In an interview, Sheppard, who often accompanied Kinkade on the road, recounted a trip to Orange County in the late 1990s for the artist’s appearance on the “Hour of Power” television show at the Crystal Cathedral in Garden Grove. On the eve of the broadcast, Sheppard said, he and Kinkade returned to the Disneyland Hotel after a night of heavy drinking. As they walked to their rooms, according to Sheppard and another person who was there, Kinkade veered toward a nearby figure of a Disney character….”
“Christians” like this repulse me. I truly hope, when Kinkade passed away, that his soul was right with the Lord. If we are to “judge” by how he spent his life, I think he has some ‘splainin’ to do.
I would like to contrast the high-profile life of Thomas Kinkade with my friend, Doug Chaffee. A year ago, last Friday, Doug went home to be with our Lord. He left behind a loving wife, Melba, a son every parent should wish to raise, and two grandsons. He also left a legacy we should all envy.
When space, science fiction, astronomical, and military artists are discussed, they are listed in order: Norman Rockwell, Robert McCall, and Doug Chaffee. Doug’s work has been displayed in the Smithsonian’s National Air and Space Museum. Yes, he was that good. He was great, then again I am highly prejudiced. He was one of the best friends I ever had. To put it into perspective, Doug was the head of IBM’s art department during the early days of the Apollo Program. One of his illustrations of the entire program concept, Morning Launch, was chosen to be shown to Congress, in order to help secure funding to send an American to the moon.
Yes – his work was THAT important. He may not have generated millions in get-rich schemes, marketing to small galleries all over the country, but he helped Congress envision what it would look like for the United States to go to the Moon. As we all know, members of Congress are not all that bright when it comes to some things. Doug’s magnificent rendering of the Apollo launch vehicle being rolled out of the yet to be built VAB helped those in the Senate and the House to see what the launch vehicle would look like, and what the iconic VAB would be.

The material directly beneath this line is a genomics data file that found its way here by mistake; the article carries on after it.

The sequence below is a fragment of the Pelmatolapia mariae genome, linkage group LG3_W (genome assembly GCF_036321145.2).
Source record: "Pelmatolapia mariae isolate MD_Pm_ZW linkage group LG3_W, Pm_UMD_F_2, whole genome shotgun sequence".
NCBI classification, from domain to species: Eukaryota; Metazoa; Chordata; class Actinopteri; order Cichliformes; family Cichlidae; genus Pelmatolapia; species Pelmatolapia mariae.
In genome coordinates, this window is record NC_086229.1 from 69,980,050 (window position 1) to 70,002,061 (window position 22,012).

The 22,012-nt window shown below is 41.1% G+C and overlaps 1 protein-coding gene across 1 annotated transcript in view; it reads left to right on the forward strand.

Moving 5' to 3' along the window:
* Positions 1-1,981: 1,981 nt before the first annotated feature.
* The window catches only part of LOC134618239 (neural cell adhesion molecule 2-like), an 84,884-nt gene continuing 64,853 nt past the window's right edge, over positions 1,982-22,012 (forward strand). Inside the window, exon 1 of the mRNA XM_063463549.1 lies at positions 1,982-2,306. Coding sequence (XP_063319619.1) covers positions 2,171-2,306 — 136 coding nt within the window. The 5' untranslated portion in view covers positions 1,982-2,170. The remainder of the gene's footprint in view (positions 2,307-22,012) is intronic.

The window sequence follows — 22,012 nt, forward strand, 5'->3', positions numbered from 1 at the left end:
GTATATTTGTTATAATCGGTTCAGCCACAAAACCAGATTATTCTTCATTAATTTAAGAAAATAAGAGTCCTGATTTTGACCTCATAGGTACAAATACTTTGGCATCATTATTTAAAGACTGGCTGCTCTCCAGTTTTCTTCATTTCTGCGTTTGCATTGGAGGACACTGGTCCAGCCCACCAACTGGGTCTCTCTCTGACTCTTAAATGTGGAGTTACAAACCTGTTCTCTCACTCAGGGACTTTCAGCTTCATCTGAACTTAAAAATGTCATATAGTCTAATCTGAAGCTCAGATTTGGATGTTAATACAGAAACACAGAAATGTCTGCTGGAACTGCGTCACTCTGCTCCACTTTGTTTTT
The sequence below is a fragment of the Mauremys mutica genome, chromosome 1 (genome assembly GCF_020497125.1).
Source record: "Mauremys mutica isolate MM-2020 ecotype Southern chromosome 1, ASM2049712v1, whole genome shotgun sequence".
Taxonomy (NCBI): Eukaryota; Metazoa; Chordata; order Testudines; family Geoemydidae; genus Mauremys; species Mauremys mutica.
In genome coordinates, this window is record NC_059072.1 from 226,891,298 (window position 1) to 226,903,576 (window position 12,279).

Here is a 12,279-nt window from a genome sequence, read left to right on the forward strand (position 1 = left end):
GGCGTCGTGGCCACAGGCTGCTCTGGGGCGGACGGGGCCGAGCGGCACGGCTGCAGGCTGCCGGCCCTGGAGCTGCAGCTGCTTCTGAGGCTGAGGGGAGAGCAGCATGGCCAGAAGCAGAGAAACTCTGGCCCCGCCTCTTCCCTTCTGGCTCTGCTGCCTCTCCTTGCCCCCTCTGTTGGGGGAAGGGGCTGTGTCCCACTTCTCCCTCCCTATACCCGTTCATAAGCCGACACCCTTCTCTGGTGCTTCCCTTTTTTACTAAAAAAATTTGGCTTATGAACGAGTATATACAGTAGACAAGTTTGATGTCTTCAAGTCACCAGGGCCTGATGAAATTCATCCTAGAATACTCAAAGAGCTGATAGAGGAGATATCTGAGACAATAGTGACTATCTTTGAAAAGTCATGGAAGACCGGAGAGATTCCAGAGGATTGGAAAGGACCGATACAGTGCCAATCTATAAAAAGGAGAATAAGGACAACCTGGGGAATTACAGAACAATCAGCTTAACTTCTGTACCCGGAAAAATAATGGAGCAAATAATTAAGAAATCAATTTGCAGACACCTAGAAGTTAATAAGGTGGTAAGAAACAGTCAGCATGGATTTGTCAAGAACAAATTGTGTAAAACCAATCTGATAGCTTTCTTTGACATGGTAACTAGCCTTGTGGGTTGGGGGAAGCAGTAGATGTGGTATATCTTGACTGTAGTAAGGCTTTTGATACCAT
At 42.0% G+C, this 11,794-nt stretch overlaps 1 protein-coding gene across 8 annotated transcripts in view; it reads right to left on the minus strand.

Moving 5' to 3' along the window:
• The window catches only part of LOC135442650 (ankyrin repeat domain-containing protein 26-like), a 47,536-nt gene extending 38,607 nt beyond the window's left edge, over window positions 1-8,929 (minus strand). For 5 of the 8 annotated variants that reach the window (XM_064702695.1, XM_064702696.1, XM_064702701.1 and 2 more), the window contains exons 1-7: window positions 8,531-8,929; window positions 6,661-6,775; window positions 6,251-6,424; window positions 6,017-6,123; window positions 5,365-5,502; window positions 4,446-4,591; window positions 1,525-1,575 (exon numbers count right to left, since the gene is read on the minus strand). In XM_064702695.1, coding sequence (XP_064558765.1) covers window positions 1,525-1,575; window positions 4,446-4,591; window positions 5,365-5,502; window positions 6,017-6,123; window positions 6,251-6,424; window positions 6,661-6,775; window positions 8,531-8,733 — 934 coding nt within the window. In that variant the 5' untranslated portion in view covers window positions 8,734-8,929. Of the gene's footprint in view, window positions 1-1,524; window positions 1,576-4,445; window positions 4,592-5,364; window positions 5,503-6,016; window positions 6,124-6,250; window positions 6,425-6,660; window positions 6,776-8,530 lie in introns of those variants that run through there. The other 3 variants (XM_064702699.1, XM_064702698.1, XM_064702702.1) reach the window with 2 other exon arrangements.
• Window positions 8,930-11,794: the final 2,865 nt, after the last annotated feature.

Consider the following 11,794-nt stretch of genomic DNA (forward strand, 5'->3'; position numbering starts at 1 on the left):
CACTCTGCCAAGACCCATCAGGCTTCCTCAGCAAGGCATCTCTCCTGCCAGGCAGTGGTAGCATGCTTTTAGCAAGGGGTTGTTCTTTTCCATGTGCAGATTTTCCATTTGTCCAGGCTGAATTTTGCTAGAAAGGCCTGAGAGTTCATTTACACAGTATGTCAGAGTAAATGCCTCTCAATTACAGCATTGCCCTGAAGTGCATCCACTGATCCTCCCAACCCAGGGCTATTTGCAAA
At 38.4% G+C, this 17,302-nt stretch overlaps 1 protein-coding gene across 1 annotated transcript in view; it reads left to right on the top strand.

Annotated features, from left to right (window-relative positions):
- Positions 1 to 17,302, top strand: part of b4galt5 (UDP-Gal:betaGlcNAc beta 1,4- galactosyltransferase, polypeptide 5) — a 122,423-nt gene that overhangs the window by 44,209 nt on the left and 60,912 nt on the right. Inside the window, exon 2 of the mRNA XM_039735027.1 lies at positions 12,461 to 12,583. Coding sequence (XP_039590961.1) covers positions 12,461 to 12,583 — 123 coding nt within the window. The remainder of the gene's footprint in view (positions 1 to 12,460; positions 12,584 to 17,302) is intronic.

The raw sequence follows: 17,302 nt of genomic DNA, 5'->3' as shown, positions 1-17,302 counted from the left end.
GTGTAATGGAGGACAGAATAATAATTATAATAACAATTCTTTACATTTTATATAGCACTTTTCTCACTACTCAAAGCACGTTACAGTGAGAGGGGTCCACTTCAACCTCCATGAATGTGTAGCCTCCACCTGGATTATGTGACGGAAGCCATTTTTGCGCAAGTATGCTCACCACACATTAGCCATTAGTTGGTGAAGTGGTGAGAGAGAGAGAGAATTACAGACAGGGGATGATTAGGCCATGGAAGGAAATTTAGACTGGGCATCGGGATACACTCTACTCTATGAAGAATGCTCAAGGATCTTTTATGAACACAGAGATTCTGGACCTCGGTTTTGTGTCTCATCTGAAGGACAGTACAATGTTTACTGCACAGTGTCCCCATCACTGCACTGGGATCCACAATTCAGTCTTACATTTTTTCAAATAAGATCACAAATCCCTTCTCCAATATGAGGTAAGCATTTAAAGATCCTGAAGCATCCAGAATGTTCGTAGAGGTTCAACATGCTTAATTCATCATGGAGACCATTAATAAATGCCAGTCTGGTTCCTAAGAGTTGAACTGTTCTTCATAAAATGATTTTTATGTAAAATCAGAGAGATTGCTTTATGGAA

One of the things that few people knew about Doug is that he donated his time and talent to illustrate Sunday School leaflets for children. I can remember endless arguments with him on the subject. Why was he wasting his time doing the illustrations – for free, when he could be working on other things.
That was his Mission. It was his tithe. It was his offering. It was Doug’s way of giving back to the Lord for the great talent he had been given. He put me in my place with his simple explanation of why he worked, diligently, week in and week out, for many years, churning out illustrations that hundreds of thousands of children took home with them, every week.
He never took a cent for his work. It was all done for the love of Christ.
When I think of a Christian artist, I think of Doug. There were no drunken scenes in Vegas. He did enjoy the science fiction con scene, where he was a super-star with rock star status. He did not bilk anyone out of anything. He was quite, understated, and had a warped sense of humor. Aside from being a good Republican, Doug had a little secret, he was a UFO buff.
One time I was getting ready to leave for a trip out here to New Mexico. The night before I was to leave, he called. A night owl, it was at least one in the morning. He just wanted to tell me to have a safe trip. Oh, and there were some harrowing reports of UFOs terrorizing people on certain roads I was to travel. Just be careful and keep an eye on the sky. There were reports of….